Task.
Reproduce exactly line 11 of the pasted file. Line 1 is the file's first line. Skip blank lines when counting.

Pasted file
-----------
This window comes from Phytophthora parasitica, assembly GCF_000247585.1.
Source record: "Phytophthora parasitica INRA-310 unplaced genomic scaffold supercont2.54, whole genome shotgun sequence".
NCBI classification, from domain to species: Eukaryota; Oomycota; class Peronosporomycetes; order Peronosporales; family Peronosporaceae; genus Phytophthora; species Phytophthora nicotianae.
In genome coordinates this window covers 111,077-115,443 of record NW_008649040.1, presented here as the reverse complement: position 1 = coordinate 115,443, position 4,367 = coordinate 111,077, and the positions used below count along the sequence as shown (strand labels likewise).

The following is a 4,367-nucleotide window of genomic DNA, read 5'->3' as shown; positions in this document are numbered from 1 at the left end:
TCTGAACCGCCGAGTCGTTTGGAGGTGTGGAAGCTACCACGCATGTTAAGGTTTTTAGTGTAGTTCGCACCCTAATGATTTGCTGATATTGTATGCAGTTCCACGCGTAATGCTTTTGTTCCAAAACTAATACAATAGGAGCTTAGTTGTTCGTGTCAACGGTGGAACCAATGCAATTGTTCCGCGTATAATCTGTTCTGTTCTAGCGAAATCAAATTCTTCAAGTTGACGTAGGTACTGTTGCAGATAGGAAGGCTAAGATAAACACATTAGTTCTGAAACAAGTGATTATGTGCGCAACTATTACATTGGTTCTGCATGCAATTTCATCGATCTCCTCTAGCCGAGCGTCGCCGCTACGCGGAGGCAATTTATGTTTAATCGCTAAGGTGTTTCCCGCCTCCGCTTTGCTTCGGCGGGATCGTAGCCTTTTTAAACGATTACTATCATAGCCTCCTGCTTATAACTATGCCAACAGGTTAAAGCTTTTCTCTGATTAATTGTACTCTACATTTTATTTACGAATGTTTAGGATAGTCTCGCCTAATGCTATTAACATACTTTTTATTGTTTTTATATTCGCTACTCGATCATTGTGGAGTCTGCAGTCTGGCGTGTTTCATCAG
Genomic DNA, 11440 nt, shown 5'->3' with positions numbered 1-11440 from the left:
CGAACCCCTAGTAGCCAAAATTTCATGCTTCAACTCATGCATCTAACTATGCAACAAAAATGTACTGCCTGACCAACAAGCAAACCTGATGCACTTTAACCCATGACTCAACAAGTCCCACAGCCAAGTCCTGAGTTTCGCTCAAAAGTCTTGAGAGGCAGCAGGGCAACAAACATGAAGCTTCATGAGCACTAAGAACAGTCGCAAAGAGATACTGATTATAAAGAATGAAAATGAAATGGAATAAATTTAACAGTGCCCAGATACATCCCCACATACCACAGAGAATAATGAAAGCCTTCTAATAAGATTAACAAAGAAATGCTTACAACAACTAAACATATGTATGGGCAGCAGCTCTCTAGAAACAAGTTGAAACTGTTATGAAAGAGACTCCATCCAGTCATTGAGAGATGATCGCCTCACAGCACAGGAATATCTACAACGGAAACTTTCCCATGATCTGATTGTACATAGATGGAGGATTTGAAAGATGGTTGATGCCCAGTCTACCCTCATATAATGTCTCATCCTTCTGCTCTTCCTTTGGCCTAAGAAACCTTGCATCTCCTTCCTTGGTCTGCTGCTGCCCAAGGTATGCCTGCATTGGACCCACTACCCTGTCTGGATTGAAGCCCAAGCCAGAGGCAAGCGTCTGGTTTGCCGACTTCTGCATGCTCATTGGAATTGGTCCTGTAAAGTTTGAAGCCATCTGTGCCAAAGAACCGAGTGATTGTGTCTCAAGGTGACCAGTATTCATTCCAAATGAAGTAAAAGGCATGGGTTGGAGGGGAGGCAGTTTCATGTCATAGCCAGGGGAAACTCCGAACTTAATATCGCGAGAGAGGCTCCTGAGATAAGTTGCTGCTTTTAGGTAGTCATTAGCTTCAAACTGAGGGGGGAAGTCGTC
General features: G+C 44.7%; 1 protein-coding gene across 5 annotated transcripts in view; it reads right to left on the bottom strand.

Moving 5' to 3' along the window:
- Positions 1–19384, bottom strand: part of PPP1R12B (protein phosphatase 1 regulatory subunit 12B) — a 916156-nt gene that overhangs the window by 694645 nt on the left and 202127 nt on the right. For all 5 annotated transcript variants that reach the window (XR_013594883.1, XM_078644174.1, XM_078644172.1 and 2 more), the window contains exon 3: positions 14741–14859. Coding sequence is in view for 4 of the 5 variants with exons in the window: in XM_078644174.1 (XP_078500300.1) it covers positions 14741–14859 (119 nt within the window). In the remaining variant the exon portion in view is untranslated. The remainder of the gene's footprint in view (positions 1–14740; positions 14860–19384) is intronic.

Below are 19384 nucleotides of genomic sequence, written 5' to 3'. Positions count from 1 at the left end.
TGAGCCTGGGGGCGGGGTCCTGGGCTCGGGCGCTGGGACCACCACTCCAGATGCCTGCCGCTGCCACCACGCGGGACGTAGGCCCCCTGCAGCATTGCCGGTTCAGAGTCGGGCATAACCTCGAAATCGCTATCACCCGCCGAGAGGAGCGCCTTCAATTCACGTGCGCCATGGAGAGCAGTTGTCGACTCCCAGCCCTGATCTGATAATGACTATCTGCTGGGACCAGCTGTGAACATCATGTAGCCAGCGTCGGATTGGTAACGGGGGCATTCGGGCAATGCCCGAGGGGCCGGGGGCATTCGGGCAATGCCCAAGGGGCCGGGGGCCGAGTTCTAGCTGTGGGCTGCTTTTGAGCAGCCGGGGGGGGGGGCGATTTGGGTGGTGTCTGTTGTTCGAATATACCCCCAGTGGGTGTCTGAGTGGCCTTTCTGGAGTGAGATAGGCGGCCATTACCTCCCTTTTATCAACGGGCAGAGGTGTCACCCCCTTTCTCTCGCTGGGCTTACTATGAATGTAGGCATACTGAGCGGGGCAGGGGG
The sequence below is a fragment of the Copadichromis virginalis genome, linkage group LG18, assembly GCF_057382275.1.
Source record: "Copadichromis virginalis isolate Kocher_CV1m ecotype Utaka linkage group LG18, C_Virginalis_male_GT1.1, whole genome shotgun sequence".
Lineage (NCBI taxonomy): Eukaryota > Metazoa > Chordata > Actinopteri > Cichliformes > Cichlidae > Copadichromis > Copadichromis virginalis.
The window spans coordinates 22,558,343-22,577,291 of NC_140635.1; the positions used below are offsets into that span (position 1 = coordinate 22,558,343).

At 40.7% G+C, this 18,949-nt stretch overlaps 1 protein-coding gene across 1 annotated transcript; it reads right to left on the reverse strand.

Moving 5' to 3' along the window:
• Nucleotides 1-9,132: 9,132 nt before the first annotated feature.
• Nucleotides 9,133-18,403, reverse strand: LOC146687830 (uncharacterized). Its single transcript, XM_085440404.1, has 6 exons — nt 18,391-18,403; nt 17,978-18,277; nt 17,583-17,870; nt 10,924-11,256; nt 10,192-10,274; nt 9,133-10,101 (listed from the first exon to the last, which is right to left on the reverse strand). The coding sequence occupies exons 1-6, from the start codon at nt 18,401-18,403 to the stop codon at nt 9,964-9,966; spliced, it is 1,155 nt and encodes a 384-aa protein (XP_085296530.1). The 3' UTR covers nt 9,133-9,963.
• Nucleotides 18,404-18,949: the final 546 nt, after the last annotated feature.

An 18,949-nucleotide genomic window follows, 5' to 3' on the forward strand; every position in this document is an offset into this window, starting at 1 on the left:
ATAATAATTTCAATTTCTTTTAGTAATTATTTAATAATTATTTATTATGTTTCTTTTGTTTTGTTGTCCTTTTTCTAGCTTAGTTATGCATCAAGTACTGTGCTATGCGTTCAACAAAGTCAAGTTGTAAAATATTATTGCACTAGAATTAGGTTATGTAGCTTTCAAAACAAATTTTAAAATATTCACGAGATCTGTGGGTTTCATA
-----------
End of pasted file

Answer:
- Positions 1–19384, bottom strand: part of PPP1R12B (protein phosphatase 1 regulatory subunit 12B) — a 916156-nt gene that overhangs the window by 694645 nt on the left and 202127 nt on the right. For all 5 annotated transcript variants that reach the window (XR_013594883.1, XM_078644174.1, XM_078644172.1 and 2 more), the window contains exon 3: positions 14741–14859. Coding sequence is in view for 4 of the 5 variants with exons in the window: in XM_078644174.1 (XP_078500300.1) it covers positions 14741–14859 (119 nt within the window). In the remaining variant the exon portion in view is untranslated. The remainder of the gene's footprint in view (positions 1–14740; positions 14860–19384) is intronic.